Total: £0.00

On This Day... 17th May 1718: Friared to a crisp

COVID-19 Information

The Scottish Government has announced Covid-19 lockdown restrictions throughout mainland Scotland starting from Tuesday 5th January 2021 and lasting until at least the 26th of April 2021.

This means our wee shop will be closed, and our walking tours suspended, for that period.

While these restrictions are in force, you can still book our tours for later in 2021, or purchase a wee treat for yourself or someone you know from our online shop.

We aim to reopen as soon as it is permissible (and we deem it safe) to do so. We will update this information as soon as the situation changes.

By Alexander Clapperton, May 17, 2020 - 12:55am
Greyfriars Kirk after the fire of 1845

17th May 1718: On this date Edinburgh's Greyfriars Kirk was accidentally blown up by gunpowder. Not quite the Gunpowder Plot of 1605 on London's House of Lords but instead just a simple accident.

Edinburgh Town Council at that time stored their gunpowder in a small tower at the west end of the church. "This was surely asking for trouble!" I hear you loudly shout, and you'd be right. The west end of the church was obliterated, and a new west wall was built.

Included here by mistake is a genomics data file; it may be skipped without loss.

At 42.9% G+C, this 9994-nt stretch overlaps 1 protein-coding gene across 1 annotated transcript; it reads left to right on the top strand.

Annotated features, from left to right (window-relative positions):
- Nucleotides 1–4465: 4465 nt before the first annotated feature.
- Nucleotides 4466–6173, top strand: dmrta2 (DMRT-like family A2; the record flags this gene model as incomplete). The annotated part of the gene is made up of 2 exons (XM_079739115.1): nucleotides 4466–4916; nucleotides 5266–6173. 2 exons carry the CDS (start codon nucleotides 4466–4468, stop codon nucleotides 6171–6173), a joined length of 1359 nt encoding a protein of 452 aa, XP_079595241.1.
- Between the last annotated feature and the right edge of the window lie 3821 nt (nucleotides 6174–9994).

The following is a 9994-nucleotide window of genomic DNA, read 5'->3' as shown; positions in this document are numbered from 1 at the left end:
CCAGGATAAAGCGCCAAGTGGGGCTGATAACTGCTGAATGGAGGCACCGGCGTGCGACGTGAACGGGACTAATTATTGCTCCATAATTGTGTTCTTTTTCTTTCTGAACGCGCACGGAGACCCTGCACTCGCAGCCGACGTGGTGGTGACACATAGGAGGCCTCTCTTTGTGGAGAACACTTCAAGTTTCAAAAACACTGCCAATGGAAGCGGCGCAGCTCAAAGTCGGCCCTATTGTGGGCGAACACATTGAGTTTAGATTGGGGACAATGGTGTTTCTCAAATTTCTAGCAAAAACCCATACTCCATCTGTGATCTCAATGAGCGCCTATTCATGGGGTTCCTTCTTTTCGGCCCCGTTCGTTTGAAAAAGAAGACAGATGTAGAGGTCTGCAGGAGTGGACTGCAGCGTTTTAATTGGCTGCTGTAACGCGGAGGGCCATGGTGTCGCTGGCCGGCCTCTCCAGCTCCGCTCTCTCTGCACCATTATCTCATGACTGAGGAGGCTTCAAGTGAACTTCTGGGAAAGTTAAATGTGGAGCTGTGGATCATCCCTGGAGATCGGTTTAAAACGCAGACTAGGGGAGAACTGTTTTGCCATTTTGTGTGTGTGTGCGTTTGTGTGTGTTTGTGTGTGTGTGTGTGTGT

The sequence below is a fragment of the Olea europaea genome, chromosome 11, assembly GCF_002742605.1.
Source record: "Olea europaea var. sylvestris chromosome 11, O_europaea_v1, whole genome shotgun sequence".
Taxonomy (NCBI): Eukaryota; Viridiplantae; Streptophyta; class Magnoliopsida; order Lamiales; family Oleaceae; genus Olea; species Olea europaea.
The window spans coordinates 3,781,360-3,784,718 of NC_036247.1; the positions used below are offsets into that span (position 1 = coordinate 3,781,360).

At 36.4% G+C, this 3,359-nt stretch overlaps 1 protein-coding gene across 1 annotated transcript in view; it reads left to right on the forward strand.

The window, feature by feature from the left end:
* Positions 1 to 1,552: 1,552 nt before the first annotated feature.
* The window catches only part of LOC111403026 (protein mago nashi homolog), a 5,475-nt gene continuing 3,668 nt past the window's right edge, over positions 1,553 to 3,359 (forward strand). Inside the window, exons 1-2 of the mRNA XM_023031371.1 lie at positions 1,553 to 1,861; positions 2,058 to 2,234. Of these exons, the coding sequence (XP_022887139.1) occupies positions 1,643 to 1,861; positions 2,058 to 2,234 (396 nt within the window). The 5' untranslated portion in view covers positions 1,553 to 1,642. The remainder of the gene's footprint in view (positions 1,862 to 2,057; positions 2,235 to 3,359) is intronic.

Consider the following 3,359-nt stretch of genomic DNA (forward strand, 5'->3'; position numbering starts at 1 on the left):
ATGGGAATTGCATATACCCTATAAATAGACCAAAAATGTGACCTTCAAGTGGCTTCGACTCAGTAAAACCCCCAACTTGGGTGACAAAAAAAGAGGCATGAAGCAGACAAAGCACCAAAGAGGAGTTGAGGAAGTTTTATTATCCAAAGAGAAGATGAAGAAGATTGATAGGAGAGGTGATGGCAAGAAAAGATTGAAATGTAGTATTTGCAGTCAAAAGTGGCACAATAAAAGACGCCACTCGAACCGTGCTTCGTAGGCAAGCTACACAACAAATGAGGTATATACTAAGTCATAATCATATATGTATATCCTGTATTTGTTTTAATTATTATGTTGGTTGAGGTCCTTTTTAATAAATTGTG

Remember, remember!
The fifth of November,
The Gunpowder treason and plot;
I know of no reason
Why the Gunpowder treason
Should ever be forgot!

Compared to the above rhyme I reckon a poem commencing with the words "Remember, remember the 17th May..." has limited prospects of literary success, although I'm happy to be proved wrong by our readers. Answers on a postcard!

In 1845 tragedy struck Greyfriars again: apparently a boiler overheated, and a mighty blaze gutted the historic kirk. Some of the windows in the church still show markings of this fire today. And while we're talking about windows, as part of the rebuilding project, stained glass windows were installed: the first in any Scottish parish church since the Reformation.

Thankfully Edinburgh's great fire of 1824 missed Greyfriars. The fire started on the 15th November 1824, and lasted for five days with around 400 homes in the Royal Mile being destroyed. Apparently, Sir Walter Scott watched the blaze from the crown spire of St. Giles. Call me old fashioned but maybe Wally should have climbed down from this lofty height, grabbed a bucket of water, and helped to put the fire out.

Greyfriars takes its name from the Franciscan friars who wore grey. Back then we also had Dominicans who wore black (as in Blackfriars Street) and in more recent years Deep Fat Friars (as in your local chippie) who wear a greasy pinny.

All this talk of fire and friars is making me hungry, so let me conclude with the following artistic licence comment. Today Greyfriars Kirkyard has many visitors looking for names on gravestones associated with Harry Potter including Riddle, Cruikshank, Scrymgeour, Moodie and Cornelius (sounds like a five a side team). Let me add my own spurious connection to the Potter mania associated with Greyfriars Kirkyard... Harry Potter and the Goblet of Fire.